Two weeks ago, we experienced a bit of a scare with the baby. What a gift it is that I can just say that it was a scare.
I’m very aware that many don’t get that gift. I don’t want this reflection to come across poorly and as some girl who just doesn’t understand. It’s true! I don’t understand, and I don’t pray that God will give me the chance to understand. But if you are one of those with the chance to understand, I'm truly sorry. I do pray for you and your family, including those lives lost before meeting.
We had just happily arrived in California the night before, and I was putting Ryan down for a nap when I started bleeding. (For some humor, imagine Chris’ attempts to answer the question that came from my little brother-in-law, “But where is Katrina bleeding from?”) I immediately started crying.
I’d been telling Chris throughout the second trimester that maybe something was wrong. Conor made his presence known by kicking and nudging and flipping at fourteen weeks, and as I approached seventeen and then eighteen weeks with this baby, there was nothing to eagerly call Chris over to feel my belly save a few instances that just demonstrated that maybe I should have eaten something else for dinner. Finally, I felt some kicking late in the night, hours before an appointment. That was nice. The next morning, my midwife couldn’t find the heartbeat using a Doppler, but she managed to show me a quick-beating heart on a mini-ultrasound. I got it all on video and provided my own commentary that unfortunately sounds like I was incredibly stoned. Maybe I’ll see if I can edit that out.
When I called on that Monday to tell my midwives that I was bleeding and ask what I should do, the midwife at my practice was very calming and comforting, but she asked if I had felt the baby move in the past day. I had to think about it, and then my throat tightened as I realized that having to think about it wasn't a good sign. She assured me that it didn't mean anything, and it was normal to not feel consistent movement yet. As I sat on my in-laws' white wooden porch swing waiting and then in the emergency room for hours and hours, my thoughts ran.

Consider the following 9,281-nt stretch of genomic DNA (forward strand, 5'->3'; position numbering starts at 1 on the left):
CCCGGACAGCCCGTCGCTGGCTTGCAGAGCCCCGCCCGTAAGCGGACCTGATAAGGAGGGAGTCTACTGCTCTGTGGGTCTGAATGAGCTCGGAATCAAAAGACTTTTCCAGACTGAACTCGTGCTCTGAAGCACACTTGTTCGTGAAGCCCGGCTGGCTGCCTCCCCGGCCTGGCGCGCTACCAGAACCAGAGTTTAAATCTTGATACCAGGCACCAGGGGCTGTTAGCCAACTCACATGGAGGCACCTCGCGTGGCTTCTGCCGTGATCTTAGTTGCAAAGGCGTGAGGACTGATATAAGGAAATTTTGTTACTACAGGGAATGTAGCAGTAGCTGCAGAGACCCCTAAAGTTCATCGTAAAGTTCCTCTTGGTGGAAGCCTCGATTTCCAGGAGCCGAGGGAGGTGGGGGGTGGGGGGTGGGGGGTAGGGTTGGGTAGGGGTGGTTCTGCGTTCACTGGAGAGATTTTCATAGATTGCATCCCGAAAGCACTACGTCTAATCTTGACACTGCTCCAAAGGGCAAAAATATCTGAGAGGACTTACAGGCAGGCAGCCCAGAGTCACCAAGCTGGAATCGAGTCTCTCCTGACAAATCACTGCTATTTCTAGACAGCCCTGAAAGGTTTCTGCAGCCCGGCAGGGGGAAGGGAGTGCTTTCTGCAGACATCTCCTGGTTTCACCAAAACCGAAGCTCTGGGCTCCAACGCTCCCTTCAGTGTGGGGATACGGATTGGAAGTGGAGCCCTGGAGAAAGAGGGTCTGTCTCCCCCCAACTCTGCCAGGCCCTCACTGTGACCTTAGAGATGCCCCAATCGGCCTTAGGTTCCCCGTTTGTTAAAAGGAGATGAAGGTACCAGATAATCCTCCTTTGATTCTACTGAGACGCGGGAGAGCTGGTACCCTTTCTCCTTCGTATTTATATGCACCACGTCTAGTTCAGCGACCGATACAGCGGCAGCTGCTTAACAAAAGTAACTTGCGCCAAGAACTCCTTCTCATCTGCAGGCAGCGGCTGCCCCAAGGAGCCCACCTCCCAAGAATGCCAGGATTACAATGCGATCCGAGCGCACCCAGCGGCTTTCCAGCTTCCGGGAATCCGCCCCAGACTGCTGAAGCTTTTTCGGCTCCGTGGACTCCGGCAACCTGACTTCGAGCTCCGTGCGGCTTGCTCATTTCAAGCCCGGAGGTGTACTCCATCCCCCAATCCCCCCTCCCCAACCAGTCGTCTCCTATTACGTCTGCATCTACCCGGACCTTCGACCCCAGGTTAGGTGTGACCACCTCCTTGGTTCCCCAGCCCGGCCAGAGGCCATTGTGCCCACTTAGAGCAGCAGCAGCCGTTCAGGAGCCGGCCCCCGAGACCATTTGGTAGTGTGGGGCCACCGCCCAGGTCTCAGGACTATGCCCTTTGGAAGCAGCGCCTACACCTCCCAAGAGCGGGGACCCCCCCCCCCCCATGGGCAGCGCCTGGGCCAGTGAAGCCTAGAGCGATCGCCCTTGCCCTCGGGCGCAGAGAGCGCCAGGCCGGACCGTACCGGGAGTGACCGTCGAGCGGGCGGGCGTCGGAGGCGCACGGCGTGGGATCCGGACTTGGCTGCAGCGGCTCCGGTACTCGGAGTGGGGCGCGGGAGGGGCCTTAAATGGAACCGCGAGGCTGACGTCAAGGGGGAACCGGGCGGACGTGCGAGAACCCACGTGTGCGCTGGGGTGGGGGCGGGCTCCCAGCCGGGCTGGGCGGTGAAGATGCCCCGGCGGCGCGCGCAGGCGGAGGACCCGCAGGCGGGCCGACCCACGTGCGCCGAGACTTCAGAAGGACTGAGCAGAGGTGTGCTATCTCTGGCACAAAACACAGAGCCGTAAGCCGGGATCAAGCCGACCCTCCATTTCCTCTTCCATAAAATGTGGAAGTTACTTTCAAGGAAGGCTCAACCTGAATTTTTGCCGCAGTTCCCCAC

Will I get to hold my baby? What will we name the baby? Will I be able to pass the baby without pain medication? Should I attempt that? Will I be under? Where will we bury the baby? Will my heart ache every time we visit family, and I think, “I should have a baby that size, I should have a child that size in my arms,” when I see my two sisters-in-law’s babies? Will I be forgiving of God?
Finally, I felt a swift kick in my belly that let me sigh with relief and knocked some sense into me to stop being silly. We were among the lucky ones. Our unnamed Baby was still growing. I could go back to staring at the wall in lieu of reading the philosophy book Chris offered that he was reading for fun.
The thorough ultrasound showed no hemorrhaging, no tears, nothing but an intact placenta and a baby that was cozying up in that saltwater bath with his or her hands under his or her cheeks.
We spent a lot more time in the cold OB/Gyn ER room jokingly playing name-the-baby, and Chris instagrammed a photo of my urine sample. The doctor finally came in to discharge me, and he assured me that although sometimes it is a sign that something is wrong, bleeding like this could be ... normal.
It was normal, I had heard, to not feel the baby yet. It was normal, I had heard, for the Doppler to have trouble finding the itsy bitsy baby and heartbeat. Morning sickness occurring all day. Spotting throughout the whole pregnancy. Feeling better than before the entire time. Taking the stove apart to capture the millionth crumb wedged into the deepest and farthest crevice. This is normal, we hear. That is normal, we hear.
Pregnancy adds more caveats to the meaning of a word possibly more than any other state since it gathers nearly every ache, euphoria and feeling under one umbrella of “normal.” It’s all normal! It's how the world naturally continues! But the past two weeks as I've been mentally jumbling the forming of new life all together, the physical drains, the primal instincts and the emotional pulls, I think it is clear that pregnancy is not normal. This offering, this tie, is simply more than normal.
I'm carrying doubts, I'm carrying expectations, I'm carrying humility, I'm carrying power, I'm carrying fear, I'm carrying joy. I'm carrying love. I'm carrying life.
Being the home for a budding soul stretches to above the merely natural.
And I'm thankful for the sacredness of it. And that makes me want to cry.
Which, I've heard, is normal.
(And happy, happy birthday to this girl).